Pete Flockhart, Bank of Scotland area director for Glasgow and the West of Scotland, looks at growing confidence in the manufacturing sector following last week’s Scottish Manufacturing Advisory Service conference.
Having experienced decline throughout the 1990s and early 2000’s manufacturing is once again at the heart of Scotland’s desire to be an export led economy and this week’s SMAS conference came on the back of increased manufacturing output.
The most recent Scottish Export survey by Scottish Enterprise stated exports rose by 5.8% to £26 billion in 2012, and that manufacturing contributed 59% of this – £15.4 billion to the total. In all areas, manufacturers we work with, like retinal imaging firm Optos, are now experiencing growing demand from overseas.
Yet challenges remain and as last month’s Wilson review suggested, more needs to be done to provide our manufacturers with the support and guidance they need to realise their international growth ambitions.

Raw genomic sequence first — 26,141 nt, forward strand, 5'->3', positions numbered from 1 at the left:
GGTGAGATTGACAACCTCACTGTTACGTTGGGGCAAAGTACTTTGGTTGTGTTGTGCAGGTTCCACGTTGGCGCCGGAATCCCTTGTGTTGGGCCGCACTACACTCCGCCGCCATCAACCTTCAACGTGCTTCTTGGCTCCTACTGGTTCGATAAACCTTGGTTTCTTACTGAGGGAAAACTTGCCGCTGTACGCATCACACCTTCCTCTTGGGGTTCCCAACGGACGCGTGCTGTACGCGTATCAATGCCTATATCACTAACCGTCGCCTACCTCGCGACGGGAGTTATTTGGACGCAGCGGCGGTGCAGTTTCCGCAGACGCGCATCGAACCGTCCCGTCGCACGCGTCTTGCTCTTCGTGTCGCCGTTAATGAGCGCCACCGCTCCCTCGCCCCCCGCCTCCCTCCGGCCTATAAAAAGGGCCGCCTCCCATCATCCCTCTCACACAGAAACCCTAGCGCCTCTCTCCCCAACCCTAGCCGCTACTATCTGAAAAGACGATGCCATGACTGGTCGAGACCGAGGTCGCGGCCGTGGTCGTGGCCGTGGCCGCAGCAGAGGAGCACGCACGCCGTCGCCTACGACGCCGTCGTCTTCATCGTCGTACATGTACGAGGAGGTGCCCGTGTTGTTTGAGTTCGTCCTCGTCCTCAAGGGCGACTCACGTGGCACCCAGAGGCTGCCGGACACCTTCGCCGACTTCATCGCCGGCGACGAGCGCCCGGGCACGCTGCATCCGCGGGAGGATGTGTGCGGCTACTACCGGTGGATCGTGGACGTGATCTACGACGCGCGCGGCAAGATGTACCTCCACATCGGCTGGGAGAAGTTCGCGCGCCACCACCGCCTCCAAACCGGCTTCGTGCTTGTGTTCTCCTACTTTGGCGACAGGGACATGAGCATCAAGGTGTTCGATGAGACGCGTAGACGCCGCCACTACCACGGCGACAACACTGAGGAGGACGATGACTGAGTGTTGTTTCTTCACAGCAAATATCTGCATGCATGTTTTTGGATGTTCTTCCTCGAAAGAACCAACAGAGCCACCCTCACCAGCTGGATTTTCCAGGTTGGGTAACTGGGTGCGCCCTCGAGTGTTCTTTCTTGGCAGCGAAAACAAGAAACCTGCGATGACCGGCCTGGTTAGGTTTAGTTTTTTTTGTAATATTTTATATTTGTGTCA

Input cost inflation continues to exert pressure on ever tightening margins, while significant investment and support is needed to plug skills gaps in the next generation through additional training and apprenticeships.
In September 2012, Lloyds Banking Group announced its commitment to growing our lending to manufacturers by £1billion in the following 12 months. This objective was reached in nine months, and we have since committed to lend an additional £4 billion to manufacturers by 2017.
Manufacturing already represents around 12% of the Scottish economy, yet contributes 59% of our exports and 65% of Business R&D spending. It generates high skill, high wage jobs that generate wealth and are critical to the success of the Scottish economy. But with additional support the sector could deliver even more.
To be in the best possible position to drive growth, manufacturers must be supported to improve their products, operations and value proposition to retain and grow both domestic and export markets.
Internationalisation and innovation are key to the future success of the Scottish economy. If we can address the sector’s issues now, we have a huge opportunity to build on manufacturing’s already strong performance to become a truly global player.